First phase of HS2 ready to get green light

by Alfie FEATHERSTONE on January 10, 2012

The controversial new HS2 high-speed rail line that will run between London and Birmingham will apparently be given the green light by the government later today.

Justine Greening, the Transport Secretary, is apparently set to get behind the 100-mile-long link, which will be completed by 2026. The government says that is the only method of being able to successfully cope with overcrowding although critics have argued that the link will cut straight through sections of England’s countryside that are considered to be among the most picturesque.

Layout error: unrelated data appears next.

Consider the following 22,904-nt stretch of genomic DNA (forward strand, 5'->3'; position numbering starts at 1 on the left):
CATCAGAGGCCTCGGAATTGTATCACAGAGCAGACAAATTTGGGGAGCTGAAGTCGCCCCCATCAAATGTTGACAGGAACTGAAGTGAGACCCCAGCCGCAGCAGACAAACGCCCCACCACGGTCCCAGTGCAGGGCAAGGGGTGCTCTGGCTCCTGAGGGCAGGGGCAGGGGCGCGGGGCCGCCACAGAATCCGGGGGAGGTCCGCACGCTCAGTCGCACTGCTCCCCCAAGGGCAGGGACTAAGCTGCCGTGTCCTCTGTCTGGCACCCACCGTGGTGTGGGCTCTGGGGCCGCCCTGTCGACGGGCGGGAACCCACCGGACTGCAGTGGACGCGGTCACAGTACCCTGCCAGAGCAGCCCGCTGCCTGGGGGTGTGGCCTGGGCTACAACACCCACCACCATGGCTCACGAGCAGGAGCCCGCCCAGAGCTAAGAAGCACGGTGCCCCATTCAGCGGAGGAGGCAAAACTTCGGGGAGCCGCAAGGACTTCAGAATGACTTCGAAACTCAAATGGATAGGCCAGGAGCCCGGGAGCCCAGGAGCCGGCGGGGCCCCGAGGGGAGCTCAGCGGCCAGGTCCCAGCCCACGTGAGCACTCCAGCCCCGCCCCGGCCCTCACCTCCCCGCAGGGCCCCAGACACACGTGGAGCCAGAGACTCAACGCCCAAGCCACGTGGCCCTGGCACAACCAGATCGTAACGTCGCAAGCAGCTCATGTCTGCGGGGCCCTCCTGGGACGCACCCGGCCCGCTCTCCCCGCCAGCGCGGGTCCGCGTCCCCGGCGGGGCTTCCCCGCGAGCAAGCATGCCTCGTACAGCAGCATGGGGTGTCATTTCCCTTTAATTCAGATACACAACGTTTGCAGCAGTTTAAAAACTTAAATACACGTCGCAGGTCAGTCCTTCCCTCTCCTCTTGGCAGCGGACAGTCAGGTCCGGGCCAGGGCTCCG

Remarkably, the first phase is to cost £17bn with the total cost of the completed project – which will mean that the link has been extend to the northern cities of Manchester and Leeds – probably enduing up around the £32bn mark. Supporters say that the 220mph trains is to slash the current time it takes to travel from the capital London to the ‘Second city’ Birmingham to just 49 minutes while taking pressure off busy lines. Additionally, the government has also argued that the project will generate around £44bn of benefits to Britain’s economy over a 60 year period.

The project – which was introduced by Labour while the party was still in power in 2010 before then being continued by the now-ruling coalition government - has been highly controversial, with protestors insisting that big infrastructure projects of this nature carry the potential to cause environmental harm while also being a waste of money that could be better spent addressing more pressing matters.

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